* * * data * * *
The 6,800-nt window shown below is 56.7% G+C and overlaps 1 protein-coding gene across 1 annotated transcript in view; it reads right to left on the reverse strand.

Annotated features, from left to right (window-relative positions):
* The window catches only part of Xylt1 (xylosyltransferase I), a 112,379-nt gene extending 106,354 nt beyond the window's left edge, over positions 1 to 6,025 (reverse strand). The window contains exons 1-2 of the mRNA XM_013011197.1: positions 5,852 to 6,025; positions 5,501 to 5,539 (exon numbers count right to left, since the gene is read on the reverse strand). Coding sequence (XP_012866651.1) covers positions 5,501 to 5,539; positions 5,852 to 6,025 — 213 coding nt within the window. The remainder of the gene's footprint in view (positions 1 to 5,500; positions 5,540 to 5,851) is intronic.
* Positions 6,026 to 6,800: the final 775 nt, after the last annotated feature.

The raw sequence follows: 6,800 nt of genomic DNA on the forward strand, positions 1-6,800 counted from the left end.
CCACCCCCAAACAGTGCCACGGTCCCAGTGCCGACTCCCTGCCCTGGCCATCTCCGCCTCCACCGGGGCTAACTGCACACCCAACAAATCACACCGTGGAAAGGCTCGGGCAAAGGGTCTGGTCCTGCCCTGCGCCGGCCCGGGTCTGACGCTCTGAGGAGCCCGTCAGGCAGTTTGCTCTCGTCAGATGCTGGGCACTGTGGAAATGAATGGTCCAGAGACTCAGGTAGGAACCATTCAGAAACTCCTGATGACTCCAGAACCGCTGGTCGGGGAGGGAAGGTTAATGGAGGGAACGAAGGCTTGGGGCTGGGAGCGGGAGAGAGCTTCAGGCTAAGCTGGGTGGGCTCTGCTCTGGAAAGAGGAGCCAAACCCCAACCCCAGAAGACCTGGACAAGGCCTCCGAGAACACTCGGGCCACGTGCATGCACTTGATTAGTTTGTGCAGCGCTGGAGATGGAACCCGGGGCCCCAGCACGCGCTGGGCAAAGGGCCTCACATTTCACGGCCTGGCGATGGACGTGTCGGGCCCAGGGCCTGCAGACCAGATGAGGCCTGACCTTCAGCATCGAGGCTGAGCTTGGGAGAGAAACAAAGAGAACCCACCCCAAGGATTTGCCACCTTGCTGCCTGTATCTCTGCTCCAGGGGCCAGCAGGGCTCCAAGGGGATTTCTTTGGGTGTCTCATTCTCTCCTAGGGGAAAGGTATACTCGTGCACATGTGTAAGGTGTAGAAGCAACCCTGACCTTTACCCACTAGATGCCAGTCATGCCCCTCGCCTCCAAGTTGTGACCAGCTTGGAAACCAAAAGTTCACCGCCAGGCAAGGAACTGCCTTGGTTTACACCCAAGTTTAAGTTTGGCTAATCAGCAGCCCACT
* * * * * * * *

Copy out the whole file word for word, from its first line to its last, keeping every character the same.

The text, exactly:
The 6,800-nt window shown below is 56.7% G+C and overlaps 1 protein-coding gene across 1 annotated transcript in view; it reads right to left on the reverse strand.

Annotated features, from left to right (window-relative positions):
* The window catches only part of Xylt1 (xylosyltransferase I), a 112,379-nt gene extending 106,354 nt beyond the window's left edge, over positions 1 to 6,025 (reverse strand). The window contains exons 1-2 of the mRNA XM_013011197.1: positions 5,852 to 6,025; positions 5,501 to 5,539 (exon numbers count right to left, since the gene is read on the reverse strand). Coding sequence (XP_012866651.1) covers positions 5,501 to 5,539; positions 5,852 to 6,025 — 213 coding nt within the window. The remainder of the gene's footprint in view (positions 1 to 5,500; positions 5,540 to 5,851) is intronic.
* Positions 6,026 to 6,800: the final 775 nt, after the last annotated feature.

The raw sequence follows: 6,800 nt of genomic DNA on the forward strand, positions 1-6,800 counted from the left end.
CCACCCCCAAACAGTGCCACGGTCCCAGTGCCGACTCCCTGCCCTGGCCATCTCCGCCTCCACCGGGGCTAACTGCACACCCAACAAATCACACCGTGGAAAGGCTCGGGCAAAGGGTCTGGTCCTGCCCTGCGCCGGCCCGGGTCTGACGCTCTGAGGAGCCCGTCAGGCAGTTTGCTCTCGTCAGATGCTGGGCACTGTGGAAATGAATGGTCCAGAGACTCAGGTAGGAACCATTCAGAAACTCCTGATGACTCCAGAACCGCTGGTCGGGGAGGGAAGGTTAATGGAGGGAACGAAGGCTTGGGGCTGGGAGCGGGAGAGAGCTTCAGGCTAAGCTGGGTGGGCTCTGCTCTGGAAAGAGGAGCCAAACCCCAACCCCAGAAGACCTGGACAAGGCCTCCGAGAACACTCGGGCCACGTGCATGCACTTGATTAGTTTGTGCAGCGCTGGAGATGGAACCCGGGGCCCCAGCACGCGCTGGGCAAAGGGCCTCACATTTCACGGCCTGGCGATGGACGTGTCGGGCCCAGGGCCTGCAGACCAGATGAGGCCTGACCTTCAGCATCGAGGCTGAGCTTGGGAGAGAAACAAAGAGAACCCACCCCAAGGATTTGCCACCTTGCTGCCTGTATCTCTGCTCCAGGGGCCAGCAGGGCTCCAAGGGGATTTCTTTGGGTGTCTCATTCTCTCCTAGGGGAAAGGTATACTCGTGCACATGTGTAAGGTGTAGAAGCAACCCTGACCTTTACCCACTAGATGCCAGTCATGCCCCTCGCCTCCAAGTTGTGACCAGCTTGGAAACCAAAAGTTCACCGCCAGGCAAGGAACTGCCTTGGTTTACACCCAAGTTTAAGTTTGGCTAATCAGCAGCCCACT